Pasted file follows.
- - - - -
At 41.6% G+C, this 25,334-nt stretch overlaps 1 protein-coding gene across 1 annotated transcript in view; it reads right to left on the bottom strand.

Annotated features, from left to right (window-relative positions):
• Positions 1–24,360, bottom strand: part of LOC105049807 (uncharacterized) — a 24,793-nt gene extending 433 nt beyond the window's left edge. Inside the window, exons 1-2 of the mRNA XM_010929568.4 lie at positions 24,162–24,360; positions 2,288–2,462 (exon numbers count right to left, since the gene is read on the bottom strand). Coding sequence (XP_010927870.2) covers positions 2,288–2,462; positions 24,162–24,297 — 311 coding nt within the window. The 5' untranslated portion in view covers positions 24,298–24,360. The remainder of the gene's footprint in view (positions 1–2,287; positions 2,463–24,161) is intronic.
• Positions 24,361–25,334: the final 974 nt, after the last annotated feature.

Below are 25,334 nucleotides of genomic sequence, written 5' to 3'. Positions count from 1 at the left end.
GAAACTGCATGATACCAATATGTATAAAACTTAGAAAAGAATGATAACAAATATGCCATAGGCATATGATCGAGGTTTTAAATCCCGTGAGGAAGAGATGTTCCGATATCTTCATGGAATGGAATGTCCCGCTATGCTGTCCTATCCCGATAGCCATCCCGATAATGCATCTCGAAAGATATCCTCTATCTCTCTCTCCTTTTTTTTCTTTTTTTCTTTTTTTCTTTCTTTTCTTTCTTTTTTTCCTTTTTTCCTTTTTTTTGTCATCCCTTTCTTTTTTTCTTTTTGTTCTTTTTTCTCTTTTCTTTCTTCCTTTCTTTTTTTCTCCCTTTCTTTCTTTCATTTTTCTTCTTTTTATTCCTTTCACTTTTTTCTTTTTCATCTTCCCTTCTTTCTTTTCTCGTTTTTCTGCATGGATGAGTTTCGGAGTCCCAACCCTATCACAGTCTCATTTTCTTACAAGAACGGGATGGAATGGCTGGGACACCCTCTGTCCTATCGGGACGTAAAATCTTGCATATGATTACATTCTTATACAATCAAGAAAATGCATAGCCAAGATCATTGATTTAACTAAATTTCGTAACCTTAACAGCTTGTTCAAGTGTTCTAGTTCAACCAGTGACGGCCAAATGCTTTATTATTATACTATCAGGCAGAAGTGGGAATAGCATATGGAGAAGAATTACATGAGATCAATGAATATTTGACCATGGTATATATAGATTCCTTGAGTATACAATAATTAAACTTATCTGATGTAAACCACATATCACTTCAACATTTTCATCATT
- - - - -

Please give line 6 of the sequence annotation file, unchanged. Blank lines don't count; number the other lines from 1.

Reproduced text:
GAAACTGCATGATACCAATATGTATAAAACTTAGAAAAGAATGATAACAAATATGCCATAGGCATATGATCGAGGTTTTAAATCCCGTGAGGAAGAGATGTTCCGATATCTTCATGGAATGGAATGTCCCGCTATGCTGTCCTATCCCGATAGCCATCCCGATAATGCATCTCGAAAGATATCCTCTATCTCTCTCTCCTTTTTTTTCTTTTTTTCTTTTTTTCTTTCTTTTCTTTCTTTTTTTCCTTTTTTCCTTTTTTTTGTCATCCCTTTCTTTTTTTCTTTTTGTTCTTTTTTCTCTTTTCTTTCTTCCTTTCTTTTTTTCTCCCTTTCTTTCTTTCATTTTTCTTCTTTTTATTCCTTTCACTTTTTTCTTTTTCATCTTCCCTTCTTTCTTTTCTCGTTTTTCTGCATGGATGAGTTTCGGAGTCCCAACCCTATCACAGTCTCATTTTCTTACAAGAACGGGATGGAATGGCTGGGACACCCTCTGTCCTATCGGGACGTAAAATCTTGCATATGATTACATTCTTATACAATCAAGAAAATGCATAGCCAAGATCATTGATTTAACTAAATTTCGTAACCTTAACAGCTTGTTCAAGTGTTCTAGTTCAACCAGTGACGGCCAAATGCTTTATTATTATACTATCAGGCAGAAGTGGGAATAGCATATGGAGAAGAATTACATGAGATCAATGAATATTTGACCATGGTATATATAGATTCCTTGAGTATACAATAATTAAACTTATCTGATGTAAACCACATATCACTTCAACATTTTCATCATT